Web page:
The cantankerous billionaire, who lives in seclusion, reveals that she had an affair with Killinger’s grandfather, calling him a pirate. She also says that she should’ve been his wife, but Killinger the First instead married “a no-good squaw.” She further reveals that the “squaw’s” mother was “part Negro,” having been sired by a “runaway slave.” Killinger is not only aware of this, but proud: “The blood of a brave black man is in my veins,” he says. Palmer tries to build up more “comedy” with this constant banter between Killinger and Browne, but like everything else in the novel it soon grates on the reader’s nerves.
The novel is given over to endless parts where Peter Tsai’s men and Wegendorff’s men monitor Marja or Killinger from afar, reporting back to their superiors – over and over again we read as these spies report back on the exact same info. Throughout The Rainbow/Seagreen Case, you will read the same material again and again. But anyway these spies want to know where Marja found that AJB pipe. Soon Killinger himself shows up at Marja’s doorstep, lead there due to her recent call to AJB HQ.
Here we get one of the few action scenes, as Killinger busts out his “karate quick” moves to take out a pair of studly guys who are actually undercover agents for the Chinese and the Russians. He and Marja have instant chemistry, Killinger escorting her back to his junk in his cherry red ’57 Chevy and making her a big meal, with the understanding that they’re about to have some hot sex. Once again we get tons of detail about Killinger’s teak-made Chinese junk, especially the constantly-mentioned lattice work with all of the sexual depictions on it.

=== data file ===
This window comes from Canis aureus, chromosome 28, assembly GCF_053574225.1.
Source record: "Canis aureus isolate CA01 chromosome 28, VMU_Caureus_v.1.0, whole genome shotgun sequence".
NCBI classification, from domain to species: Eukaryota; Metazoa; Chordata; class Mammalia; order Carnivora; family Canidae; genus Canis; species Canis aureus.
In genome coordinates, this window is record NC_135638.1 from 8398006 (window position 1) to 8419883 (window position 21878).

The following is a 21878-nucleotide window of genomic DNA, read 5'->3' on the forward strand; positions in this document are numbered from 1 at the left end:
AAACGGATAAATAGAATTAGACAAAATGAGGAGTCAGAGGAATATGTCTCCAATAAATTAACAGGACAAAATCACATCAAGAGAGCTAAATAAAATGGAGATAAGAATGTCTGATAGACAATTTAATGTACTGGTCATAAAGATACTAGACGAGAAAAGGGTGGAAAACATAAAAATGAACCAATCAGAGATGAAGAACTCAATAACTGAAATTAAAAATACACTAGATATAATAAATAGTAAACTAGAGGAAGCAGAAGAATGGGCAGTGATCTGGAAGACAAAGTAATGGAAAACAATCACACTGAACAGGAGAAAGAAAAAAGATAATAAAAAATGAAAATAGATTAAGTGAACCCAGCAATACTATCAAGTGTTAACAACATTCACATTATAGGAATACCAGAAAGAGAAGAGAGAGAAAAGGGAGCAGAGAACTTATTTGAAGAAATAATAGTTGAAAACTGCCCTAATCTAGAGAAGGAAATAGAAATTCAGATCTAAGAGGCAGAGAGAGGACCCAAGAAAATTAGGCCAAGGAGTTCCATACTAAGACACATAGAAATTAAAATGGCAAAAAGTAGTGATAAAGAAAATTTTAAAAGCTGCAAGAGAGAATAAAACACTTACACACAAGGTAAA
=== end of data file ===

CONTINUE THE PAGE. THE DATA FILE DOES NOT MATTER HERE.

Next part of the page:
But as mentioned when the two finally get down to it, Palmer cuts straight to the next day. He’s all tease, more content to dole out inconsequential bits of fluff and padding to fill the unwieldy word count. Look, the book is so deadening that I’ll just cut to the chase – Marja found the AJB piece because it was in a channel of fresh water in the sea. There are seven underground lakes that flow into the sea, and Marja is unsure which is the one that spat out the AJB piece. But one of the seven will have the wrest of the wreckage hidden within it.